"Sinners: Jesus and His Earliest Followers": A Book Excerpt

This month in the Patheos Book Club, we're exploring the new book Sinners, by Greg Carey. The following is an excerpt of Chapter 1. (Read a Q&A with author Carey here.)


The woman walks into the room, but we do not know her. Immediately we hear that she is a "sinner." She walks over behind Jesus, who is reclining beside the table, opens an expensive jar, and bathes his feet with her tears and her hair. Then she kisses his feet, anointing them with ointment (Luke 7:36-50).

But she is a sinner. This identity is the third thing we learn about her: she is a woman; she is from the city; and she is a sinner. The host of the dinner, Simon, will not say it aloud, but he, too, knows she is a sinner. Jesus divines Simon's thoughts, and he scolds his host, but he does not correct Simon's appraisal of the woman's identity, not at all. Instead, Jesus agrees that her sins are many. Case closed. This woman is a sinner.

Luke's story leaves us with an information gap. How do we know she is a sinner? How do the narrator, Simon, and Jesus possess this information? What leads them to this shared assessment? What has she done?


These questions recall a famous scene from the film Monty Python and the Holy Grail. Sir Bedevere arrives in a village where he encounters a mob. The residents confront him with a defendant and an accusation:

A witch! A witch! A witch! We've got a witch! A witch!

An inquiry is in order. Wise Bedevere will not go for just any lynch mob accusation:

How do you know she is a witch?

This line of questioning elicits multiple responses. The woman looks like a witch, but then again that is because her neighbors have dressed her up for the role, including placing a carrot over her nose.

And the hat -- but she is a witch!

The villagers bring more evidence. Apparently the woman has also transformed a poor villager into a newt. He looks fine now, of course. Reluctantly, he confesses:

I got better.

How fortunate! Unfortunately for the alleged witch, the evidence against her mounts. Because witches are made of wood, because wood floats, and because ducks also float, witches and ducks must weigh the same. It makes sense to weigh the woman against a duck, right? Amazingly, on the scales the woman and duck balance one another. The mob shouts the verdict:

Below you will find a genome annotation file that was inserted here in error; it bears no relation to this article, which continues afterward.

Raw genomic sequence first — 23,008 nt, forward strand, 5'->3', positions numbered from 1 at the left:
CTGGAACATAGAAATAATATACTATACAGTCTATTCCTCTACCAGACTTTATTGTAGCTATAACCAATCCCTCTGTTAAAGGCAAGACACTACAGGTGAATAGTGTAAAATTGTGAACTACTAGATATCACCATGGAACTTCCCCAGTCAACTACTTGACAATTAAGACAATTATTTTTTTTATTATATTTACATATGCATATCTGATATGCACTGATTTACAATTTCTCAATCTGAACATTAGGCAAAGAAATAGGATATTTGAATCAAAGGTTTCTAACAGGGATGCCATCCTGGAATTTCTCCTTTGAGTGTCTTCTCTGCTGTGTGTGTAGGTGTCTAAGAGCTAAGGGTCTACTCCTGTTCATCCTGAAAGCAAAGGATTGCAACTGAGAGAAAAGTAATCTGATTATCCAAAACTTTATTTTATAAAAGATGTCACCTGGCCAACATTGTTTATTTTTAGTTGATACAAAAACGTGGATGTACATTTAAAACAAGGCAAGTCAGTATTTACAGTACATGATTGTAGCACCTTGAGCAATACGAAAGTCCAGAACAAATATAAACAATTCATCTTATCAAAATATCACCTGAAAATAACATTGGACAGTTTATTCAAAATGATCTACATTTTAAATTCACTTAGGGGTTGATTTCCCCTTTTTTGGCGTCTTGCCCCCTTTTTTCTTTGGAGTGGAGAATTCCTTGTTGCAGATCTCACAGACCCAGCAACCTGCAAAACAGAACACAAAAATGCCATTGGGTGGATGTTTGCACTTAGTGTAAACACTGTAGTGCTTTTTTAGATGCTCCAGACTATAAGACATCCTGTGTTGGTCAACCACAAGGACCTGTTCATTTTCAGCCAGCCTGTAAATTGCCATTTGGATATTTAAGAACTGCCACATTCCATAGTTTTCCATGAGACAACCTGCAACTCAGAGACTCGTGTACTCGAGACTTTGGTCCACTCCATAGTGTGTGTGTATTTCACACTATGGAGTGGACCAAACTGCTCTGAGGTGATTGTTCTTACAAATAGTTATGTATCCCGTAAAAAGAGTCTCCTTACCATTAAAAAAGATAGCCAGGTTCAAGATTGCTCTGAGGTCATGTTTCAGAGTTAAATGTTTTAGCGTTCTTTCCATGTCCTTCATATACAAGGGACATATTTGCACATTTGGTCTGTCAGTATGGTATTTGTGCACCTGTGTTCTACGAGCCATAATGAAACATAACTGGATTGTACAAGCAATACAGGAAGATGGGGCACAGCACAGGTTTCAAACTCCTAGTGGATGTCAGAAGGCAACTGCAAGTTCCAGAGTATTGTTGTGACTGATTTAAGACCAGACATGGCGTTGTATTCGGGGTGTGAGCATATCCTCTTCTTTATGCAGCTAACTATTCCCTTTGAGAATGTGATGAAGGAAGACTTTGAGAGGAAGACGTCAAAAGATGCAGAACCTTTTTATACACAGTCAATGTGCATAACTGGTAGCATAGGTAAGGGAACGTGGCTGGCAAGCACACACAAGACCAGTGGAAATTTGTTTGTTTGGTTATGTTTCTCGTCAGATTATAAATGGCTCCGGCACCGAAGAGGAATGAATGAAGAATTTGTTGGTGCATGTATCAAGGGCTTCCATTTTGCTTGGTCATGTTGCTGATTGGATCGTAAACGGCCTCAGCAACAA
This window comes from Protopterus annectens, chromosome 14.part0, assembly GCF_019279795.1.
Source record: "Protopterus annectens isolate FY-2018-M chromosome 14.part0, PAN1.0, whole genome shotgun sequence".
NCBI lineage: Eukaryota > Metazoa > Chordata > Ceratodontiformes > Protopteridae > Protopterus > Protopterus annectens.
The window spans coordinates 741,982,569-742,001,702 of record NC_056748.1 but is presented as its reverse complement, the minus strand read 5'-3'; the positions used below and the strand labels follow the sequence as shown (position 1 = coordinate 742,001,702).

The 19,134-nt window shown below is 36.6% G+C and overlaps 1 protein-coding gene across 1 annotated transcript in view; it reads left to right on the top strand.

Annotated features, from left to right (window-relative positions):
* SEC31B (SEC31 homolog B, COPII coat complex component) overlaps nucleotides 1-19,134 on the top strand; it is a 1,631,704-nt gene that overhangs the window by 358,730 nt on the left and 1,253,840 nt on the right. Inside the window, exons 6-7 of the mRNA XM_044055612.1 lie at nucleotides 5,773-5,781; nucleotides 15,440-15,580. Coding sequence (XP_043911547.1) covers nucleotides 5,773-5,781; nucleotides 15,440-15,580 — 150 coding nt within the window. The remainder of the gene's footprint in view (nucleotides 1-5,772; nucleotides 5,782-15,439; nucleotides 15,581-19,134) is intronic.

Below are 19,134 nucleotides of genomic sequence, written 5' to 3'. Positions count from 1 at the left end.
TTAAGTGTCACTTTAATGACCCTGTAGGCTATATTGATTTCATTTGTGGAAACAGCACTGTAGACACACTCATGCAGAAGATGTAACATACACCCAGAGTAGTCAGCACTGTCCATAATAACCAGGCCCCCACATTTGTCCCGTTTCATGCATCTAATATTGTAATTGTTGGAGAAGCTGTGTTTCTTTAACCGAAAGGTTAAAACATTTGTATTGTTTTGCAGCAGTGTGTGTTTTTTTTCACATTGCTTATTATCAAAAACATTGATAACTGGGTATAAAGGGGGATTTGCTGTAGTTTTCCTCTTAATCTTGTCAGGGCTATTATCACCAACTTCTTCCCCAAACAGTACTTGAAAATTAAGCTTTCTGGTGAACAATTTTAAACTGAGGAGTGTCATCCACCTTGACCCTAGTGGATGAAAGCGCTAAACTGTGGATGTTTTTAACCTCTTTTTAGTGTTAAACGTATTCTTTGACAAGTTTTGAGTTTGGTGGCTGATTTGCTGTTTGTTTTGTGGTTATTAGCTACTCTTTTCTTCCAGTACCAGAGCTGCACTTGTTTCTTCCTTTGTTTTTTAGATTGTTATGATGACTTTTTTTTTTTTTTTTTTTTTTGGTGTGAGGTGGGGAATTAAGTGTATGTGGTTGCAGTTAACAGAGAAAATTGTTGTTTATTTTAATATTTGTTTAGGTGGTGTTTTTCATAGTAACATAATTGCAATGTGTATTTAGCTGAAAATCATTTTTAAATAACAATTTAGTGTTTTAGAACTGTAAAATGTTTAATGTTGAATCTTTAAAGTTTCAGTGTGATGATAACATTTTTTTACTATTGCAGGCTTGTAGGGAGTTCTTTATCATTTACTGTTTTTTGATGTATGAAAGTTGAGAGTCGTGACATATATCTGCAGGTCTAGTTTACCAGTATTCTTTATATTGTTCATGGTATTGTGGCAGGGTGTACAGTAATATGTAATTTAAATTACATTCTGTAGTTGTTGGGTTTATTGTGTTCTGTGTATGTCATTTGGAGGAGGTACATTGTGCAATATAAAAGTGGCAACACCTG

A witch!


A hilarious scene, but it raises serious questions. Witchcraft accusations have led to the deaths of quite a few persons. Looking at the trial records, modern historians have wondered how such charges emerged -- not to mention how they were substantiated. What kind of person is liable to be called a witch? What does one have to do? How do societies apply the label witch to someone?

It happened in New England. Historians have reconstructed some of the social processes by which people recognized women, and some men, as witches. Carol F. Karlsen notes that the New England witch trials reflected "an ideology of womanhood" that supported the kind of society Puritans were trying to create.[1] "Accusers denounced witches for behaviors and emotions that were widespread among the colonists, not least of all among the accusers themselves."[2] If the accusations were mundane, then how were prospective witches selected as defendants? Women who deviated or challenged the norms of feminine behavior were far more likely to face witchcraft charges. Naturally, as witchcraft trials grew more common, New England women grew cautious. Many began stifling their outspoken criticisms of the religious and political leadership.[3] Thus, witchcraft allegations performed a social function by protecting the social and religious order at that time.

Research in sociology and cultural anthropology illuminates our understanding of witchcraft accusations. Witchcraft reveals other dimensions of communal life such as family organization, social structure, and individual psychology.[4] For example, in New England many witchcraft cases pitted adolescent girls as accusers against middle-aged women defendants. This pattern likely reflects tensions between younger and older women, possibly as a result of the parenting customs of the day and the relations between older and younger women.[5] Moreover, most accused witches already had records or reputations of antisocial or criminal behavior.[6] Once again, there are ties between labeling individuals as "witches" and methods of social control. As James M. Morone puts it, "The witchcraft frenzy came, in part, from an urge to force secular problems into a moral frame." The New Englanders tried to "pin social tensions on hidden, immoral victims."[7]

4/15/2011 4:00:00 AM
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